BUSINESSES that are in significant arrears on commercial water charges could see their taps turned off by Kilkenny County Council if they don’t pay up.
In a small number of cases, including some “fairly high-profile customers”, the council is issuing official notification that the arrears must be paid within 14 days. “If they are not prepared to pay, we will disconnect their water supply,” said John Dempsey, the council’s Head of Finance.
Part of the problem dates back to the introduction of water charges based on metered usage at the start of 2009, when several businesses discovered leaks “on their side of the metres” that had been previously undetected.
This led to higher charges than they had expected, but the council gave them leeway in repairing the leaks, Mr Dempsey said. “We weren’t going to come in heavy on them. We gave them a chance to sort out their problems.”
It became “a non-issue for quite a few people” as they addressed the problems and paid what was owed, Mr Dempsey said, but now the council’s draft annual financial statement for 2010 shows that 2.2 million euro of the 5.2 million euro due in water rates remains to be collected.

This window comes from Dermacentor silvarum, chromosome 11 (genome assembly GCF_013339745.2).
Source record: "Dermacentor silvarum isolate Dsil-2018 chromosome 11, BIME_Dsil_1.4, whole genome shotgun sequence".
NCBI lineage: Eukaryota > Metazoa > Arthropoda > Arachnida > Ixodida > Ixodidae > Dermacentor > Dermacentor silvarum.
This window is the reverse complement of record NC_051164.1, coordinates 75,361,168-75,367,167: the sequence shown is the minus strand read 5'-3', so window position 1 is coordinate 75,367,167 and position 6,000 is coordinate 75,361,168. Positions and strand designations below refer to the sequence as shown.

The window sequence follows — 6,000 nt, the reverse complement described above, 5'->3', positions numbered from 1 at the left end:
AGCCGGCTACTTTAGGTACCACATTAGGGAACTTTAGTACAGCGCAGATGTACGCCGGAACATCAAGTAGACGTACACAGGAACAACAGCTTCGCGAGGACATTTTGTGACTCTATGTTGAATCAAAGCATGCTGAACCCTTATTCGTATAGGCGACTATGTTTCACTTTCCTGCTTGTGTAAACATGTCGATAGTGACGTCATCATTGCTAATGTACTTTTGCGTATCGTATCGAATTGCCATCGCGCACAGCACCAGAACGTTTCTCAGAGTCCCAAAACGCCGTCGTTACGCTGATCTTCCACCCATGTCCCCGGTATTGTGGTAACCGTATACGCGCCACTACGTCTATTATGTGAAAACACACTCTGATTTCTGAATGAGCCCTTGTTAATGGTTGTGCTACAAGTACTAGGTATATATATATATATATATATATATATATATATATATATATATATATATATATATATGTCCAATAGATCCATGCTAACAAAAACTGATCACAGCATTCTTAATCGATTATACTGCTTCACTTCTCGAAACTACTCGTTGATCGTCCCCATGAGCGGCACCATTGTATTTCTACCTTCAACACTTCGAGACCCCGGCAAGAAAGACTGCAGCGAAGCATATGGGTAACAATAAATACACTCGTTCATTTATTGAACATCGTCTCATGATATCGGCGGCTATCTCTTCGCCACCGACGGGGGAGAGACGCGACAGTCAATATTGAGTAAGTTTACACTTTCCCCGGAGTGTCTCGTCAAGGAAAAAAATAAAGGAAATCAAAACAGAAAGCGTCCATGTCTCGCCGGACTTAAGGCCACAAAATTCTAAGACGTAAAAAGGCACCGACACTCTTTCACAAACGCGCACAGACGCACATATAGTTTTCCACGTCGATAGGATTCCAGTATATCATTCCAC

“We have been dealing with the legacy from the point of gradually reducing arrears, but it has taken awhile to do that,” Mr Dempsey said at Monday’s council meeting.
“We are now moving to be a lot more direct on payment, and during 2011 you will see a big improvement on that percentage (of owed water charges collected).”
The council is also having to work with businesses that are struggling to pay their commercial rates, as there are “quite a high number of premises experiencing trouble”, Mr Dempsey told members. “It’s a day-to-day slog working with businesses to come to suitable arrangements,” he added, although he said that with 87% of rates collected in 2010 “we have the best collection percentage in the country”.